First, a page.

Slashdot links to a Gizmag piece covering some research that covers one of the things I’ve always wondered about the amazing material, graphene. Being just a single atom sheet of atomic carbon, the material itself is environmentally sustainable but I’ve wonder if we could produce it without nasty chemicals involved or arising as byproducts.
Researchers at Rice University have made graphene even sweeter by developing a way to make pristine sheets of the one-atom-thick form of carbon from plain table sugar and other carbon-based substances. In another plus, the one-step process takes place at temperatures low enough to make the wonder material easy to manufacture.
The process they discovered is also versatile. The article doesn’t say if this is true of sugar as a carbon source, but using the original material, plexiglass, they could variously produce single, double and multilayer sheets. They also could alter the doping of the graphene. The additional of other materials is key to controlling the sheet’s resulting electrical and optical properties.
Graphene Can Be Made With Table Sugar, Slashdot
John Timmer at Ars Technica explains some fascinating new work on a type of processor that could build on the advantages of FPGAs and provide the speed of more conventional CPUs. Timmer explains the relationship between specialized chips, like DSPs, and traditional CPUs pretty well. In the course of doing so, he notes how a field programmable gate array in many ways represents the best of both, allowing such a chip to dedicate all of its silicon to specialized tasks but able to change the type of task as needed. In reality, FPGAs have limits that make them useful only in certain circumstances, like prototype new chip designs without dedicating fabrication capabilities to building set chips.
The key to this new approach is harness chaos theory.
Those who think of chaos as completely unpredictable are likely to be wondering how unpredictable behavior can be used to perform logic operations. But chaos theory isn’t concerned with unpredictability; instead, it focuses on what are called nonlinear functions, ones where the ultimate output is very sensitive to the initial conditions. When you can control the initial conditions, you can still predict the output.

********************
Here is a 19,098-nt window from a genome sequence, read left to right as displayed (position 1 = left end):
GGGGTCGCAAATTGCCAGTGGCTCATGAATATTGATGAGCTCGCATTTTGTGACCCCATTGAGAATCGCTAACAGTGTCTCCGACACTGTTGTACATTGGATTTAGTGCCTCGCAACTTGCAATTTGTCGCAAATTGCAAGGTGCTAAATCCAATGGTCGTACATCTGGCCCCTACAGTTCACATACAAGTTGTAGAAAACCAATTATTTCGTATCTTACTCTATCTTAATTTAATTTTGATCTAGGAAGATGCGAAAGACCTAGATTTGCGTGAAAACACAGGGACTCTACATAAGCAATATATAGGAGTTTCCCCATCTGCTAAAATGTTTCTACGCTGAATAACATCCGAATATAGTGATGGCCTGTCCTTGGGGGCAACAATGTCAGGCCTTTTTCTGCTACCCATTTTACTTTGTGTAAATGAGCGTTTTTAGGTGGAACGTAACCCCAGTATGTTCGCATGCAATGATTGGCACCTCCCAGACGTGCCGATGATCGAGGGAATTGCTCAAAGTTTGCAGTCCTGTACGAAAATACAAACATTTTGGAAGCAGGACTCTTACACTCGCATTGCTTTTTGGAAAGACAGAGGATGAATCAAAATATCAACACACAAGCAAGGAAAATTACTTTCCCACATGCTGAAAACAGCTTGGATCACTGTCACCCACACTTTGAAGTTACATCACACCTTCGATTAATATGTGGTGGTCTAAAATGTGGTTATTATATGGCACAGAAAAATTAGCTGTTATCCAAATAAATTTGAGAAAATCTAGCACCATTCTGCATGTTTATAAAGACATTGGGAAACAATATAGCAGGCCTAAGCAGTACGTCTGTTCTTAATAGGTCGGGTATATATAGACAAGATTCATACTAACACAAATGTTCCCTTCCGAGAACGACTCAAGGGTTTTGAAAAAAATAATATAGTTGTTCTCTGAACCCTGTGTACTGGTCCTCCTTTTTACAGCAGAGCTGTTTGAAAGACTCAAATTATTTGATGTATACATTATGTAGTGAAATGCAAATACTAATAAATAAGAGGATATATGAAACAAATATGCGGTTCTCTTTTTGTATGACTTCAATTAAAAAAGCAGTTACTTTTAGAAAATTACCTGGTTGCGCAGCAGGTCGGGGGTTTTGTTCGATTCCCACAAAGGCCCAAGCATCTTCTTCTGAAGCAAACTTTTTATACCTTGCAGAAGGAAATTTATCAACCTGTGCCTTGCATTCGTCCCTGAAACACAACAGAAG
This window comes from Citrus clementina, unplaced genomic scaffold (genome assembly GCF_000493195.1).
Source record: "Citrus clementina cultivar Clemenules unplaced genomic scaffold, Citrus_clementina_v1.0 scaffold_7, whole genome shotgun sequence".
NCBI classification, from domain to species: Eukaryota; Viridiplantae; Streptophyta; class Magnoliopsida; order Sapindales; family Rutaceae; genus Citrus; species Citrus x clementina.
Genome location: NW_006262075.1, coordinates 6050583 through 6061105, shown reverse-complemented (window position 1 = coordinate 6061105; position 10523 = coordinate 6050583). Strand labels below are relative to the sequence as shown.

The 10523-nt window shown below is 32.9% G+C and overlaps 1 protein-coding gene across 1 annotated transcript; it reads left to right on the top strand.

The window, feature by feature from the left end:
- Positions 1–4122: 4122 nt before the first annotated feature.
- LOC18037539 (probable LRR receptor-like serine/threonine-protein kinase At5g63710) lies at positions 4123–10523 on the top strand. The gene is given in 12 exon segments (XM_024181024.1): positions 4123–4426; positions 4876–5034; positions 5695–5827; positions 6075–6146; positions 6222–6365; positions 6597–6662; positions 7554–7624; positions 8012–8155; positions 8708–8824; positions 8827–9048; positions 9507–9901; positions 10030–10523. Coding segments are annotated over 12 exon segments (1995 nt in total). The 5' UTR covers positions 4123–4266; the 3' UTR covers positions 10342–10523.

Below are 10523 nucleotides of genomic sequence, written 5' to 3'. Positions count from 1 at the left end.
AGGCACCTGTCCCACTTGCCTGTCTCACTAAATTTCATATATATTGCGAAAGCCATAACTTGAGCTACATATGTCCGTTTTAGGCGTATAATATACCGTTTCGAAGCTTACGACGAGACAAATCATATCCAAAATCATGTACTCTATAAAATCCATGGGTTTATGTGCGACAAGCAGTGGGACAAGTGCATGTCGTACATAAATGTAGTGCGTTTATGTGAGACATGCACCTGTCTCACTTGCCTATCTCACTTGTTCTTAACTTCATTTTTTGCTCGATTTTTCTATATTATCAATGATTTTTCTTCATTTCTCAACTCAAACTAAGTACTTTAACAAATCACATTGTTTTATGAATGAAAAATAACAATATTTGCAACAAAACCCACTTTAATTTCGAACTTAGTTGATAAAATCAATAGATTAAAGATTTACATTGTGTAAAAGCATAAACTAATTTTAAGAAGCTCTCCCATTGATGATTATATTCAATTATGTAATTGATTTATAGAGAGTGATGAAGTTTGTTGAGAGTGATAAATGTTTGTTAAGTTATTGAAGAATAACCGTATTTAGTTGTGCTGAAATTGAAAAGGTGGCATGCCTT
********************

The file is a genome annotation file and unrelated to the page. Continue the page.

That ability is at the heart of a chaotic processor. The authors of a recent paper in Chaos describe what they call “chaogates,” which use simple, nonlinear functions to perform logic operations. The basic idea is that, ultimately, you want a logical output, a binary 1 or 0. It’s possible to convert the output of even a complex function into that sort of binary distinction using a strategically placed less than or equal to (<=) operation. If this sort of function is hardwired into the chip, then it’s simply a matter of knowing how to select your inputs so that you get the operation of your choice.
This is very early stage work. While there is a working prototype, it is far from the scale that would make it comparable to existing FPGAs. Timmer notes one aspect of these “chaogates” that already has worked out well, that is they can be re-purposed in about a single clock cycle. If that holds as they are accelerated from the current 30MHz to useful speeds, that would be a considerable advantage.
The biggest barrier is that the existing hardware description languages, used in programming FPGAs, do not apply to these new chips. In addition to proving the theory and building workable prototypes, the researchers have to invent an entirely new, compilable language as well.
Researchers harness chaos theory for new class of CPUs, Ars Technica
- Kickstarter for a modern interactive fiction game
Jason Scot, the producer of the wonderful documentary, “Get Lamp”, tweeted about this. Andrew “Zarf” Plotkin has started a pledge drive to support his full time effort to produce his next interactive fiction project. He has already sailed past his goal, did so in a mere 13 hours. I imagine pledges will continue to push his funding up for a few more days yet, especially with an endorsement from Scott.
- Microsoft upset by open Kinect drivers, then relents